# The Mathematical Guts of RSA Encryption

The RSA algorithm was invented in 1978 by Ron Rivest, Adi Shamir, and
Leonard Adleman.

Here's the relatively easy to understand math behind RSA public key
encryption.

- Find
*P* and *Q*, two large (e.g., 1024-bit) prime
numbers.

- Choose
*E* such that *E* is greater than 1, *E* is less
than *PQ*, and *E* and *(P-1)(Q-1)* are
*relatively prime*, which means they have no prime factors in common.
*E* does not have to be prime, but it must be odd. *(P-1)(Q-1)*
can't be prime because it's an even number.

- Compute
*D* such that *(DE - 1)* is evenly divisible by
*(P-1)(Q-1)*. Mathematicians write this as
*DE = 1 (mod (P-1)(Q-1))*, and they call *D*
the *multiplicative inverse* of *E*. This is easy to do -- simply
find an integer X which causes *D = (X(P-1)(Q-1) + 1)/E* to be an
integer, then use that value of *D*.

- The encryption function is
*C = (T^E) mod PQ*,
where *C* is the ciphertext (a positive integer), *T* is the
plaintext (a positive integer), and ^ indicates exponentiation. The message being
encrypted, *T*, must be less than the modulus, *PQ*.

- The decryption function is
*T = (C^D) mod PQ*,
where *C* is the ciphertext (a positive integer), *T* is the
plaintext (a positive integer), and ^ indicates exponentiation.

Your *public key* is the pair *(PQ, E)*. Your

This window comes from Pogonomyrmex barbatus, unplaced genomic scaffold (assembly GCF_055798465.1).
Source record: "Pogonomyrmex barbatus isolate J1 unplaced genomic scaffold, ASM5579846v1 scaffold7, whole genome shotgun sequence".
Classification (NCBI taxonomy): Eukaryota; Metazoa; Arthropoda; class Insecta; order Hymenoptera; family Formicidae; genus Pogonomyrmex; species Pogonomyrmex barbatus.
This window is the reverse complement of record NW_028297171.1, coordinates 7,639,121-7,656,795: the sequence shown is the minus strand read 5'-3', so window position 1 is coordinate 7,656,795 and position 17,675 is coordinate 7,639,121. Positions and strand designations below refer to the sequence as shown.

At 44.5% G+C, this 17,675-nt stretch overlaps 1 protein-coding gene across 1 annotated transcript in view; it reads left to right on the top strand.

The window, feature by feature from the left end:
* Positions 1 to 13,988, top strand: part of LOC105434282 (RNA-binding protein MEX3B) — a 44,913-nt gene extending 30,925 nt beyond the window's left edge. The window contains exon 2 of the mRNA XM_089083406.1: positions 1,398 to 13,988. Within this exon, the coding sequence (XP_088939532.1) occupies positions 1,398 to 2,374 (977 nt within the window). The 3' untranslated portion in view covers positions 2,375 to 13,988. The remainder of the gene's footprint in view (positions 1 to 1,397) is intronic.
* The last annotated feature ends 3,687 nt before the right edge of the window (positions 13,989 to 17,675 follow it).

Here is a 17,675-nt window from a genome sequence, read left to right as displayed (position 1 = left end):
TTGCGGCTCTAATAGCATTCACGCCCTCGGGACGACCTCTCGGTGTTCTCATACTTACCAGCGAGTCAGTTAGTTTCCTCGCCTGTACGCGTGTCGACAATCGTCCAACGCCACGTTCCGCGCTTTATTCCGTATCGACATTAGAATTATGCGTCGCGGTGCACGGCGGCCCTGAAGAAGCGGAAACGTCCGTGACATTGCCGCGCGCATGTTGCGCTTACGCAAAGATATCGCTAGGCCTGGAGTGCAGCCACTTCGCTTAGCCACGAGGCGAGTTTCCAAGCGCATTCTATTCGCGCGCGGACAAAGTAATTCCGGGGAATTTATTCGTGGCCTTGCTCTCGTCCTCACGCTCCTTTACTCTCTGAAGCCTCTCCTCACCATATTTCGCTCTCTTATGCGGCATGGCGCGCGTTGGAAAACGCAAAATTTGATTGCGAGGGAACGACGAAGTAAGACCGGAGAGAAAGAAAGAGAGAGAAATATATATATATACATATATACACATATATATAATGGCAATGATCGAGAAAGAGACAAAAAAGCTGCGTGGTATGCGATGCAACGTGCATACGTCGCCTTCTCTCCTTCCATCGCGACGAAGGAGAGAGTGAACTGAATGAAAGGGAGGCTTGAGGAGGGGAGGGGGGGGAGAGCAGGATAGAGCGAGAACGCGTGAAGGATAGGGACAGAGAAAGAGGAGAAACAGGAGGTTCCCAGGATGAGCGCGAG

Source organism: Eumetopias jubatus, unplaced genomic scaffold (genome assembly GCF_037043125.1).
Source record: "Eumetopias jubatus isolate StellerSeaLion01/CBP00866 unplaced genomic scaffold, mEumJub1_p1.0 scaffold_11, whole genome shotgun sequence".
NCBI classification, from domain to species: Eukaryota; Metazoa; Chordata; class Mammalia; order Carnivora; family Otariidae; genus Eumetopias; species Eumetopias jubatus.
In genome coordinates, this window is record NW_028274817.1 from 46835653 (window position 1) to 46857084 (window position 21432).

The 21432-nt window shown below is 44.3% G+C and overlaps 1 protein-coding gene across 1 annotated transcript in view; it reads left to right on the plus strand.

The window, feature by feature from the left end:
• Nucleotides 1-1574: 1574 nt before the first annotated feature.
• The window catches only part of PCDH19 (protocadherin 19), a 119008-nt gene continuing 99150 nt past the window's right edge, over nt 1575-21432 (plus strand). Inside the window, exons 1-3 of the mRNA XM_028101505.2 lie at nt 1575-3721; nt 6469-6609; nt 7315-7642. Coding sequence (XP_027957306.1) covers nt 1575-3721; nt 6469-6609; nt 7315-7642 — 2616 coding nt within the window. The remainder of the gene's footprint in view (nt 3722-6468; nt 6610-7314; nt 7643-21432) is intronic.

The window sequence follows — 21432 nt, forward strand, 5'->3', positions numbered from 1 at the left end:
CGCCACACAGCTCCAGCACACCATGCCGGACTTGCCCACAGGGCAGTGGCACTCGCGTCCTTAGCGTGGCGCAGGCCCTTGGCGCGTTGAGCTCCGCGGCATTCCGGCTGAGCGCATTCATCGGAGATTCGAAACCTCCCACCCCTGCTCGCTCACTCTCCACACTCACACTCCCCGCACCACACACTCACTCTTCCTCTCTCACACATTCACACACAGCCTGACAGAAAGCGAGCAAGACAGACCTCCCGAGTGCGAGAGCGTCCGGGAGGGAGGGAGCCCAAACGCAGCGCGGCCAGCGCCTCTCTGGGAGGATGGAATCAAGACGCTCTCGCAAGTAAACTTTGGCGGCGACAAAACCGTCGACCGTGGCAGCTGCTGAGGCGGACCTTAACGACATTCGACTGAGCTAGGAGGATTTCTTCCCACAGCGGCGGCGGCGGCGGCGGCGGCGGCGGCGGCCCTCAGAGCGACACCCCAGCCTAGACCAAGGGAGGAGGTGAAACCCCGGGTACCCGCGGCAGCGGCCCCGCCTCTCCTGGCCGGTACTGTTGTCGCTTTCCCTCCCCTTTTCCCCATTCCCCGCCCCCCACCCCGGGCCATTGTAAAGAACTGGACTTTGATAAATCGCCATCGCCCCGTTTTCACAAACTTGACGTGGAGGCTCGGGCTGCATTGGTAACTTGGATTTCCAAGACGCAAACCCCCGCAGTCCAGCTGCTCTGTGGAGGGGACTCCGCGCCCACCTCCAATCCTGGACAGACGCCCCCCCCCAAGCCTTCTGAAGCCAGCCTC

*private key* is the number *D* (reveal it to no one).
The product *PQ* is the *modulus* (often called N in the
literature). *E* is the *public exponent*. *D*
is the *secret exponent*.

You can publish your public key freely, because there are no known
easy methods of calculating *D*, *P*, or *Q*
given only *(PQ, E)* (your public key). If *P* and
*Q* are each 1024 bits long, the sun will burn out before the
most powerful computers presently in existence can factor your modulus
into *P* and *Q*.

Here is an example of RSA encryption.

## Caveats

Though it is widely suspected to be true, it
is not yet proven that no easy methods of factoring exist. It is not yet proven
that the only way to crack RSA is to factor the modulus.

## RSA in 2 Lines of Perl

Adam Back (aba@dcs.exeter.ac.uk) has
created an implementation of
RSA in just 2 lines of Perl. It uses `dc`, an arbritrary
precision arithmetic package that ships with most UNIX systems. Here's the
Perl code:

print pack"C*",split/\D+/,`echo "16iII*o\U@{$/=$z;[(pop,pop,unpack"H*",<>
)]}\EsMsKsN0[lN*1lK[d2%Sa2/d0<X+d*lMLa^*lN%0]dsXx++lMlN/dsM0<J]dsJxp"|dc`

Copyright 1999-2001 Francis Litterio (Send me email)